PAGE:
Summary of SSDs development

Invented in the 1970s, first widely used in 2000s as small, convenient storage called USB drives, or, thumbdrives – a name derived from their revolutionary, small size. Solid state memory, as the name suggests is the first easily available chip memory that could hold information even after disconnecting it from their power source. The only mass produced non-plate based storage so far was system memory – RAM. Even though SSDs were slower in the first years it was a breakthrough, since it could be extremely small, as small as a USB plug, resistant to shaking and relatively to their size generous in storage. Nowadays, after designing new controllers and advanced manufacturing of NAND chips they’ve become the fastest storage on the market by a huge margin already.


The fastest HDDs can achieve up to around 200MB/s of throughput, while having latency in miliseconds (1/1000 of a second), while mainstream SSDs go as fast as 500MB/s with latency in microseconds (1/1000 000). High end ones reach transfers of around 2000MB/s. The other main disadvantage of HDDs are the heads reading data from plates. You usually have just one of them, VERY unusually more, but this still limits the access time. So, even disregarding slower speeds, SSDs are a couple of orders of magnitude slower to respond even when based on HDD’s standard – AHCI. The new one, NVMe is developed specifically for NAND storage and will be able to process massive amounts of processes concurrently. Today, in 2016, we can get an SSD for 22-60 cents per GB depending on performance and capacity – the most cost effective are 1TB drives. HDDs can be bought for 6-20 cents per GB. The minimum price for those in the last five years has dropped by around 30% – from 9c/GB to 6c/GB. In the meantime the SSDs have literally fallen from 120c/GB to 22c/GB – a 6-fold drop. Now, what’s in the next 5 years that’s most interesting. While HDDs development slowly grinds to a halt, thanks to 3D NAND introduced 2 years ago and possible new developments the minimum prices for SSDs will be, I reckon, between 5-7c/GB. This will very likely match them with the cheapest HDDs by then.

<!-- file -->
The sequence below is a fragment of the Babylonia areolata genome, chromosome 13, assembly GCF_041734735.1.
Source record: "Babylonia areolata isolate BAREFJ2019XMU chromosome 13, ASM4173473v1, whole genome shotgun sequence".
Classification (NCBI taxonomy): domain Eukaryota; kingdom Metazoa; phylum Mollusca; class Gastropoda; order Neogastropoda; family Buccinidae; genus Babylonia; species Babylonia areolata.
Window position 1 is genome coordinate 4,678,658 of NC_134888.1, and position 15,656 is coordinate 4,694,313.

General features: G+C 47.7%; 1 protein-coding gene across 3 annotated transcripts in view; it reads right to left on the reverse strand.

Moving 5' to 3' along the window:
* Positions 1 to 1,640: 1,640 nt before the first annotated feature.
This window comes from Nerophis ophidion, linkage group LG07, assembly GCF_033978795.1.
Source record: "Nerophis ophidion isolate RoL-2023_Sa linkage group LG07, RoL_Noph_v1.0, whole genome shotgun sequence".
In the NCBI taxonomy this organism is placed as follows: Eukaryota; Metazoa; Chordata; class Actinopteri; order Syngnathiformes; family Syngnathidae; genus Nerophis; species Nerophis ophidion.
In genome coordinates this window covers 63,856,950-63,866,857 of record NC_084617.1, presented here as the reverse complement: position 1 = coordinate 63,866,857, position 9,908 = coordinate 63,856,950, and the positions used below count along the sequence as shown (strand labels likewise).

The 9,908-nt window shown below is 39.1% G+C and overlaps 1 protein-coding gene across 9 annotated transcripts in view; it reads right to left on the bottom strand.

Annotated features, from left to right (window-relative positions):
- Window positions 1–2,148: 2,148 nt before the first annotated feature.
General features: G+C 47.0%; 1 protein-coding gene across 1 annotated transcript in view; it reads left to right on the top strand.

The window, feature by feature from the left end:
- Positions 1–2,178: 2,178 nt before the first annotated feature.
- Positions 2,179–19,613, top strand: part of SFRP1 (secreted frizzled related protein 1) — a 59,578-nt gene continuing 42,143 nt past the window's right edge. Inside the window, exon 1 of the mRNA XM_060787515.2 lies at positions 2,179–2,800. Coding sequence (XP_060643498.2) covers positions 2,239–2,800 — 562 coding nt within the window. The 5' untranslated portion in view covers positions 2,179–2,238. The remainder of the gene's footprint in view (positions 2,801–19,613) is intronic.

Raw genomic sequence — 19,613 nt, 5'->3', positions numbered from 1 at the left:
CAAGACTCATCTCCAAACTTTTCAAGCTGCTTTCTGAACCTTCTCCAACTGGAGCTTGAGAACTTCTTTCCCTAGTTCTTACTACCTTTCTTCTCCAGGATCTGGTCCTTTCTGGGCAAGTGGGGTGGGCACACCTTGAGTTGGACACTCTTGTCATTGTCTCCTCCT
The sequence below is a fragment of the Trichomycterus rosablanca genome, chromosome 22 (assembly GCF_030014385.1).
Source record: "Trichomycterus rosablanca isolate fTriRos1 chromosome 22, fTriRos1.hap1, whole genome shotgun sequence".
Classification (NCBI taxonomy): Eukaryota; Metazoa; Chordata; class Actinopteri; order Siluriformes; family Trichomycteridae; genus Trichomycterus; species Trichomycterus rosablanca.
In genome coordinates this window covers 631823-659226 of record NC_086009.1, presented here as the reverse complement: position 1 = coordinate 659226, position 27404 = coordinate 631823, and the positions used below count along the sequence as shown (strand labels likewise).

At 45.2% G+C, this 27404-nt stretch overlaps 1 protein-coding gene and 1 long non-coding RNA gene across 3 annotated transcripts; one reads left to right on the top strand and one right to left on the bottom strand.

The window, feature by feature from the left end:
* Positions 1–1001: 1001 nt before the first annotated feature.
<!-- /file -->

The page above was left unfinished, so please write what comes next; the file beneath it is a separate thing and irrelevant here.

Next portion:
While high performance HDDs like WD Black should be made redundant within 2 years from now, the high capacity, cheap ones should still be cost effective for fewer and fewer people up until about 2019, when SSDs will take over every single market.

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The most astonishing thing is that up until the mass adoption of SSDs, storage was one of the most boring aspect of assembling a computer system among enthusiasts. After that moment SSDs’ reviews are one of the most interesting to read since there are so many different ones with different properties and every generation brings new performance monsters that make managing previously unthinkable amounts of data effortless.

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